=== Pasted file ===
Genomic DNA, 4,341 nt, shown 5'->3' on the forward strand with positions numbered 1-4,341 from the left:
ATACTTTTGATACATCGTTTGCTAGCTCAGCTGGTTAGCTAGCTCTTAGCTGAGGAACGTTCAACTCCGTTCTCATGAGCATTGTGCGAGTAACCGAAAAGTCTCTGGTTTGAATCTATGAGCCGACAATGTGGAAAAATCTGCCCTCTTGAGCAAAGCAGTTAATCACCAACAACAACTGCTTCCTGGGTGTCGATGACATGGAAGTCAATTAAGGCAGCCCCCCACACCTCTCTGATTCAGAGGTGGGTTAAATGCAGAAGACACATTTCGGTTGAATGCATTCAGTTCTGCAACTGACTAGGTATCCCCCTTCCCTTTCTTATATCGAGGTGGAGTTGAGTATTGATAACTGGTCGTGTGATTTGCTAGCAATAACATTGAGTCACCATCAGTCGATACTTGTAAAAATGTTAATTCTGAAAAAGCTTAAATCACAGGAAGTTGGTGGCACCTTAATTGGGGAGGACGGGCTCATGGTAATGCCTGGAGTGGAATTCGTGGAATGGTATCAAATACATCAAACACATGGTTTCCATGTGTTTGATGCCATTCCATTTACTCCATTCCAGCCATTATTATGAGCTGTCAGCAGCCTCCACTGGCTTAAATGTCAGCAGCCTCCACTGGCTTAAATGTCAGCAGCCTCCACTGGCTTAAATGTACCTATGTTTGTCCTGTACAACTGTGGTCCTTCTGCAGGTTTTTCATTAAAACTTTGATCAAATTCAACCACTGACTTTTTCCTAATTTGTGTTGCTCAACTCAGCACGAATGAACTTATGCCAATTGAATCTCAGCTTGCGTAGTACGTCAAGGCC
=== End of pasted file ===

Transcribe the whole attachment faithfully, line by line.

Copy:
Genomic DNA, 4,341 nt, shown 5'->3' on the forward strand with positions numbered 1-4,341 from the left:
ATACTTTTGATACATCGTTTGCTAGCTCAGCTGGTTAGCTAGCTCTTAGCTGAGGAACGTTCAACTCCGTTCTCATGAGCATTGTGCGAGTAACCGAAAAGTCTCTGGTTTGAATCTATGAGCCGACAATGTGGAAAAATCTGCCCTCTTGAGCAAAGCAGTTAATCACCAACAACAACTGCTTCCTGGGTGTCGATGACATGGAAGTCAATTAAGGCAGCCCCCCACACCTCTCTGATTCAGAGGTGGGTTAAATGCAGAAGACACATTTCGGTTGAATGCATTCAGTTCTGCAACTGACTAGGTATCCCCCTTCCCTTTCTTATATCGAGGTGGAGTTGAGTATTGATAACTGGTCGTGTGATTTGCTAGCAATAACATTGAGTCACCATCAGTCGATACTTGTAAAAATGTTAATTCTGAAAAAGCTTAAATCACAGGAAGTTGGTGGCACCTTAATTGGGGAGGACGGGCTCATGGTAATGCCTGGAGTGGAATTCGTGGAATGGTATCAAATACATCAAACACATGGTTTCCATGTGTTTGATGCCATTCCATTTACTCCATTCCAGCCATTATTATGAGCTGTCAGCAGCCTCCACTGGCTTAAATGTCAGCAGCCTCCACTGGCTTAAATGTCAGCAGCCTCCACTGGCTTAAATGTACCTATGTTTGTCCTGTACAACTGTGGTCCTTCTGCAGGTTTTTCATTAAAACTTTGATCAAATTCAACCACTGACTTTTTCCTAATTTGTGTTGCTCAACTCAGCACGAATGAACTTATGCCAATTGAATCTCAGCTTGCGTAGTACGTCAAGGCC